Wednesday, August 31, 2011
The Feel-Good Boss
That's the case with Capt. Mikhail Polenin (played by the actor Liam Neeson), a character in the movie K-19: The Widowmaker, which I described in the previous post. He is the captain of the first Soviet submarine outfitted with nuclear reactors. For its first mission as a nuclear-powered submarine, Polenin has been demoted to XO and replaced by Capt. Alexei Vostrikov (played by Harrison Ford), who uses quite a different, more autocratic leadership style (Command and Control). I will be using this film to explore these two styles of leadership.
As the film opens, we immediately recognize that Polenin is well-liked and respected by his officers and crew. The reason becomes obvious even before the submarine leaves port. As supplies are being loaded, the ship's doctor, rushing to catch up with a departing supply truck, is struck and killed. Vostrikov strides over, takes one look, and orders one man to call and wait for an ambulance and the other men back to work. They all stand there with shocked expressions at this apparently callous response. Polenin then rushes over, kneels by the fallen doctor, calls his first name, and clearly shows that he's affected on a personal level at this death.
As the movie progresses, we see many more examples of Polenin's interpersonal style of leadership. He inquires about individual crew members and challenges Vostrikov's intensely brutal drills, which push the crew to their physical and emotional limits. When the crew members falter during these exercises, Polenin rolls up this sleeves and works alongside them to accomplish their tasks.
What are the advantages of this type of leadership style? According to experts, this style works well in situations where team members are highly skilled and capable of making informed decisions as well as providing useful input to leaders. It's helpful in settings where creative and original ideas are needed from everyone to accomplish the mission, and there is time to discuss options and come to a democratic decision. Workers are more motivated and inclined to work hard when their leader treats them with this level of consideration and respect. I would add that this style is also compatible with the academic leader who is expected to mentor students and postdocs.
The interpersonal style does not work well in other situations, however. Military situations are a prime example in which a leader must be able to make fast decisions. There is usually no time to get everyone's opinion, discuss options, and make everyone feel good before proceeding to shoot off a nuclear warhead.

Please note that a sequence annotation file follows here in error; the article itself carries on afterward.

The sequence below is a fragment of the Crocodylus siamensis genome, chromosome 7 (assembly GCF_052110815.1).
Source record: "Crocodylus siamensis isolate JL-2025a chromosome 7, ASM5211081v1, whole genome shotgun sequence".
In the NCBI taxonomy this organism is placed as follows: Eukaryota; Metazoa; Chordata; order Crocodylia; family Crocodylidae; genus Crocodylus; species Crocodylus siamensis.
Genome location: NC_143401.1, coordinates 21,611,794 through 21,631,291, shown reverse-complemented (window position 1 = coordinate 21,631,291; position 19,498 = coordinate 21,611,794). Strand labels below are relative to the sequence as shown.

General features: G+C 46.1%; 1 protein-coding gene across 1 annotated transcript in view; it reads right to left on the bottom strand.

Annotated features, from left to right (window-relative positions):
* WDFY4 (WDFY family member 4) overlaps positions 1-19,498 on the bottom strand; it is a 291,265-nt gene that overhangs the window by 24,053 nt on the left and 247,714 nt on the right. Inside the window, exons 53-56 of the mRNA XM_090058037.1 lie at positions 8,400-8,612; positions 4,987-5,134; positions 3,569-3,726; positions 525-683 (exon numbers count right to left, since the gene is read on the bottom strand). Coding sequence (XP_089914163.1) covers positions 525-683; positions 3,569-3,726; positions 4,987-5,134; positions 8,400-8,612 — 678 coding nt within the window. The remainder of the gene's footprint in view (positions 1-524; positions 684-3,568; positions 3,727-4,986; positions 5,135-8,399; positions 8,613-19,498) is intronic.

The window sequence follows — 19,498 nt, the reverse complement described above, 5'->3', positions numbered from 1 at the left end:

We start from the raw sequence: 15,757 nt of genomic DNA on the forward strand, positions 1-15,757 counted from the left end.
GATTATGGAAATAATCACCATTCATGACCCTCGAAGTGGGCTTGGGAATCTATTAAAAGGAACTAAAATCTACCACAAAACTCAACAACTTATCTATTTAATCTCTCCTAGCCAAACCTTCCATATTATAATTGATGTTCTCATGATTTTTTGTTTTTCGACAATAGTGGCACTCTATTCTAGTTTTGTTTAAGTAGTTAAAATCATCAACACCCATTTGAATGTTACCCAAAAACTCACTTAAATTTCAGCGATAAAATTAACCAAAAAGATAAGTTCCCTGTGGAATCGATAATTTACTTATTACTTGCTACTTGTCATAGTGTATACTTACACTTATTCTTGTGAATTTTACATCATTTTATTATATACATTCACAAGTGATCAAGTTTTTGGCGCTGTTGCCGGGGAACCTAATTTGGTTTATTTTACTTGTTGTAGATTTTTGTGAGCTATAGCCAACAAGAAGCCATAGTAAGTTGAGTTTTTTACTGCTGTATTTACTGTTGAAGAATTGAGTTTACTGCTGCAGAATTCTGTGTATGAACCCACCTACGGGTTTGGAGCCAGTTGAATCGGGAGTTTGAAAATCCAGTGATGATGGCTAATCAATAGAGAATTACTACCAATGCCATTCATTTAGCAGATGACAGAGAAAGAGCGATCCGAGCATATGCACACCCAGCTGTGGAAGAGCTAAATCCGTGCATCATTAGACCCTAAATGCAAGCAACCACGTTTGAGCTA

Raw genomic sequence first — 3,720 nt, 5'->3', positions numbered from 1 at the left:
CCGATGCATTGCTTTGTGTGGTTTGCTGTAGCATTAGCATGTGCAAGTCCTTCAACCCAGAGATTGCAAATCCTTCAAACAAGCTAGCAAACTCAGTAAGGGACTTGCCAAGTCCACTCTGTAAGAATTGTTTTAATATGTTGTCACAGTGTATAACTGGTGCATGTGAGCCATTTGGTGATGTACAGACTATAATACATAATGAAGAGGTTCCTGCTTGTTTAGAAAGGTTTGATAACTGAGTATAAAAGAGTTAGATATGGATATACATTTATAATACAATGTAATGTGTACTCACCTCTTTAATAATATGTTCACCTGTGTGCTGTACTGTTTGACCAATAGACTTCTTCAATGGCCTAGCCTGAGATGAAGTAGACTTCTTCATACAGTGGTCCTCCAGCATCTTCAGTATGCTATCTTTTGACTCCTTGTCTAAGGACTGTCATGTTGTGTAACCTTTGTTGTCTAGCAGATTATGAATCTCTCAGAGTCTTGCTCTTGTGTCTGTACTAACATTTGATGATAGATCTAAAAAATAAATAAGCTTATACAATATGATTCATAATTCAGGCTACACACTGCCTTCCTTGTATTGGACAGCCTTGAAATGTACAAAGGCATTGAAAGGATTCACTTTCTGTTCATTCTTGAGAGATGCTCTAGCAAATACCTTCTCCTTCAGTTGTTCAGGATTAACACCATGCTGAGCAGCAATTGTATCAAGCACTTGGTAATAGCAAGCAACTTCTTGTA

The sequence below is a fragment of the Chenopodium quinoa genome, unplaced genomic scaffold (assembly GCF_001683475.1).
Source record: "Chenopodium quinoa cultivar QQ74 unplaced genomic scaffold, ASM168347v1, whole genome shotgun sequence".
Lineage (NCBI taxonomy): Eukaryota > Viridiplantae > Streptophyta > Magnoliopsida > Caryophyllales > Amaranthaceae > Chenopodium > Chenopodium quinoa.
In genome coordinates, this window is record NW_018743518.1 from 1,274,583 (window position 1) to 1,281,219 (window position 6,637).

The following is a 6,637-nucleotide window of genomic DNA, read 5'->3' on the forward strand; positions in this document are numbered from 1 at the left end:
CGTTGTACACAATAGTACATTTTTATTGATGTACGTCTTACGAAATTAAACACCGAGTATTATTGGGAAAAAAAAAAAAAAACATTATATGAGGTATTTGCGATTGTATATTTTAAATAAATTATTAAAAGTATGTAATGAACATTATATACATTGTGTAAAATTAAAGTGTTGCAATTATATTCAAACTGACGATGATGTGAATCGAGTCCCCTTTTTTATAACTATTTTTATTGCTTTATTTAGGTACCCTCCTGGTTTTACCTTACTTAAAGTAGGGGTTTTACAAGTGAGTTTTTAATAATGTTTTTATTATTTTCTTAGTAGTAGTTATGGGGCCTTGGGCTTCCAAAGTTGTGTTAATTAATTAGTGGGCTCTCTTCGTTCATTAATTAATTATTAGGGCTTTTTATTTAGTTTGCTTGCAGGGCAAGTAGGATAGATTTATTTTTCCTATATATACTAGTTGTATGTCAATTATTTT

In K-19, the interpersonal style used by Polenin has clearly led to a dangerous situation in which the crew is ill-prepared to respond to the various challenges that may arise in a nuclear submarine carrying atomic warheads. The numerous accidents that occur prior to leaving the port and during the drills are a direct result of Polenin's failure to push his men to their best performance and to hold them accountable for failures in the past. One gets the impression that Polenin has coddled his crew, who have not been trained properly to face the grim reality of their situation.
Polenin's failure is abundantly clear to Vostrikov, who proceeds to test and push the crew until they perform satisfactorily. The viewer soon recognizes that Vostrikov's style of leadership is needed for this particular situation and that Polenin may have failed his crew by being too soft on them.
In science, we do not usually find ourselves in such dire circumstances as a nuclear submarine crew, but our work is very mission-oriented, which requires adherence to protocols, careful record-keeping, and other concerns to ensure the quality and timeliness of our products. A leader who fails to ensure that team members are performing their best will ultimately fall by the wayside due to errors, delays, and other problems. If a person chooses the interpersonal style of leadership, they must walk a fine line in such settings. In the process of being friendly and supportive of subordinates, asking for advice and help making decisions, and perhaps failing to hold people fully accountable for mistakes, the Feel-Good Boss may subvert the work goal in favor of people's feelings. Or the subordinates may begin to take liberties and overstep their roles, which happens in K-19.